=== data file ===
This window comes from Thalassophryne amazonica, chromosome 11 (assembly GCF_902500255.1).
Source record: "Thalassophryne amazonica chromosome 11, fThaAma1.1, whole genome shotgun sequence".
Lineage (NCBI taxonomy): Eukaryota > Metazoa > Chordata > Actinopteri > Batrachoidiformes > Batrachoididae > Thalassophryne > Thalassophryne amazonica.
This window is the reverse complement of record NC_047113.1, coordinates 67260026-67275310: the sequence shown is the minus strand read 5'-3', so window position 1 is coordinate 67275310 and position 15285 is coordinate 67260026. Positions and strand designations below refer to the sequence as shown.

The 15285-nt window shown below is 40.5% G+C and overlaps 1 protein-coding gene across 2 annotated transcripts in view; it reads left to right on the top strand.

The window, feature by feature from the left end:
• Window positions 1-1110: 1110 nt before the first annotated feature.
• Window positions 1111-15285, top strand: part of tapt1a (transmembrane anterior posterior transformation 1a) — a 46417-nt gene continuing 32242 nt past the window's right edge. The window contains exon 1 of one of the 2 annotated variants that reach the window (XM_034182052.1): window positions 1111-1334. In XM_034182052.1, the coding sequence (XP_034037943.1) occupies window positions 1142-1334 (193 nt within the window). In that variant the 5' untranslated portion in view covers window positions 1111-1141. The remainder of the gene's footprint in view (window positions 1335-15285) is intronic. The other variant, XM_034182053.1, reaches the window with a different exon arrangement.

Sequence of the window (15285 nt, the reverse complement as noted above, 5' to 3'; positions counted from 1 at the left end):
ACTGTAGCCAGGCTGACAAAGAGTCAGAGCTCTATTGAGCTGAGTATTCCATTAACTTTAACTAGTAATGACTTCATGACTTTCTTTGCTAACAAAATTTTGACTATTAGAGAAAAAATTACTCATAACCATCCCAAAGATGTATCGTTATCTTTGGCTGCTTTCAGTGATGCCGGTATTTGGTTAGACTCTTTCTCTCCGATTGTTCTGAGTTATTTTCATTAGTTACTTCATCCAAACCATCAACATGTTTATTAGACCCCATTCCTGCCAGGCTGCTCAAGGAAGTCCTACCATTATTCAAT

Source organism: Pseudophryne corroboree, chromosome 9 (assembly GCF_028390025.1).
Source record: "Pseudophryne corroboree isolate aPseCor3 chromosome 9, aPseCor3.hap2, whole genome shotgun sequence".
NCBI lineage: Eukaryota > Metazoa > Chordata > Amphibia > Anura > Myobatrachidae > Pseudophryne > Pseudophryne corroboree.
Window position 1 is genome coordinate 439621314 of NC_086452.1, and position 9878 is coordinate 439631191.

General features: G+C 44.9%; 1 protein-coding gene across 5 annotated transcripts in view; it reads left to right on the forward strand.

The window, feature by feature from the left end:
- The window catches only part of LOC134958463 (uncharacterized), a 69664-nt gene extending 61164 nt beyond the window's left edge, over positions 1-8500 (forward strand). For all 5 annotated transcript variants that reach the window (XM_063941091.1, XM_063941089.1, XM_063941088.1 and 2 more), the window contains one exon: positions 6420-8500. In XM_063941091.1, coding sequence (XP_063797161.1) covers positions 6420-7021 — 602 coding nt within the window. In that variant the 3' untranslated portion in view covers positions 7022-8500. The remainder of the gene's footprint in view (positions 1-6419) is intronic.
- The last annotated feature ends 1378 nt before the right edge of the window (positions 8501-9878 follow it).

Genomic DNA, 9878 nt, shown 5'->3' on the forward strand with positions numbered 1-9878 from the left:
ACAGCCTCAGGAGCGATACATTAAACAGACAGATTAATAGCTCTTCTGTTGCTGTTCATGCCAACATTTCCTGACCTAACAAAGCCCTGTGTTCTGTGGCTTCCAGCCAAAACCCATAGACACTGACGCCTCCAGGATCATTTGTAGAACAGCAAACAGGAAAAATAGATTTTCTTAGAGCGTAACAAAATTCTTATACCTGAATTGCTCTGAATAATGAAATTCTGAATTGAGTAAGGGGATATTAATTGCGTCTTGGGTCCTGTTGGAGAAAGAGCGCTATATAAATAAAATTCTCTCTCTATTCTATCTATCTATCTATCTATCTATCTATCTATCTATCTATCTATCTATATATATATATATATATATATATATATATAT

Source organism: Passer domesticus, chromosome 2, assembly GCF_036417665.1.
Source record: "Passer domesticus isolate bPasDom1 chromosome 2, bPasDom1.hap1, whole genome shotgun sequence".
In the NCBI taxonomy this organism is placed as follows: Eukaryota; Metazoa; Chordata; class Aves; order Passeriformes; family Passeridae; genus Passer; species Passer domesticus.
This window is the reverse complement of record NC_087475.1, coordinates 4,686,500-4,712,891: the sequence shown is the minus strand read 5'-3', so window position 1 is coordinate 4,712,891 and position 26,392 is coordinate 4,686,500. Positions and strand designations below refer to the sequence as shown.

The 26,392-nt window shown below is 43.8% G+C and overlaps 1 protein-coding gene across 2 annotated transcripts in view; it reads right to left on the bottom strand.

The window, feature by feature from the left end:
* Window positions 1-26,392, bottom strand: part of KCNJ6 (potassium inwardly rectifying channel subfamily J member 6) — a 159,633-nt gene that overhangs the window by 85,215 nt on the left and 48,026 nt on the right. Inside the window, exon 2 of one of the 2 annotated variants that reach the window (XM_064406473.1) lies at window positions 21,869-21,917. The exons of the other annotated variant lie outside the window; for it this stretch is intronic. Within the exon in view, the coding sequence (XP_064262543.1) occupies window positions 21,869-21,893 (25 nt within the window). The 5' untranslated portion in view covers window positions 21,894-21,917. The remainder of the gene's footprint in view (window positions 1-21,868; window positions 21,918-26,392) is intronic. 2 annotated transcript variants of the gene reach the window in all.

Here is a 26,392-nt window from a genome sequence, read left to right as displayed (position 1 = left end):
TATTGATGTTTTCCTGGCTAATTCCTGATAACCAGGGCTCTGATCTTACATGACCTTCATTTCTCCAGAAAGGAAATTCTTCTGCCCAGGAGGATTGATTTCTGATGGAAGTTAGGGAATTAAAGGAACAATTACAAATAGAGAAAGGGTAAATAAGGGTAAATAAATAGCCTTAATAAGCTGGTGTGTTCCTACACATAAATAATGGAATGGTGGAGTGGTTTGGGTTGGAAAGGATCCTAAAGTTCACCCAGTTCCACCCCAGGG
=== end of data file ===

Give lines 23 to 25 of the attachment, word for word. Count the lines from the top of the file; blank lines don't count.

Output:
In the NCBI taxonomy this organism is placed as follows: Eukaryota; Metazoa; Chordata; class Aves; order Passeriformes; family Passeridae; genus Passer; species Passer domesticus.
This window is the reverse complement of record NC_087475.1, coordinates 4,686,500-4,712,891: the sequence shown is the minus strand read 5'-3', so window position 1 is coordinate 4,712,891 and position 26,392 is coordinate 4,686,500. Positions and strand designations below refer to the sequence as shown.

The 26,392-nt window shown below is 43.8% G+C and overlaps 1 protein-coding gene across 2 annotated transcripts in view; it reads right to left on the bottom strand.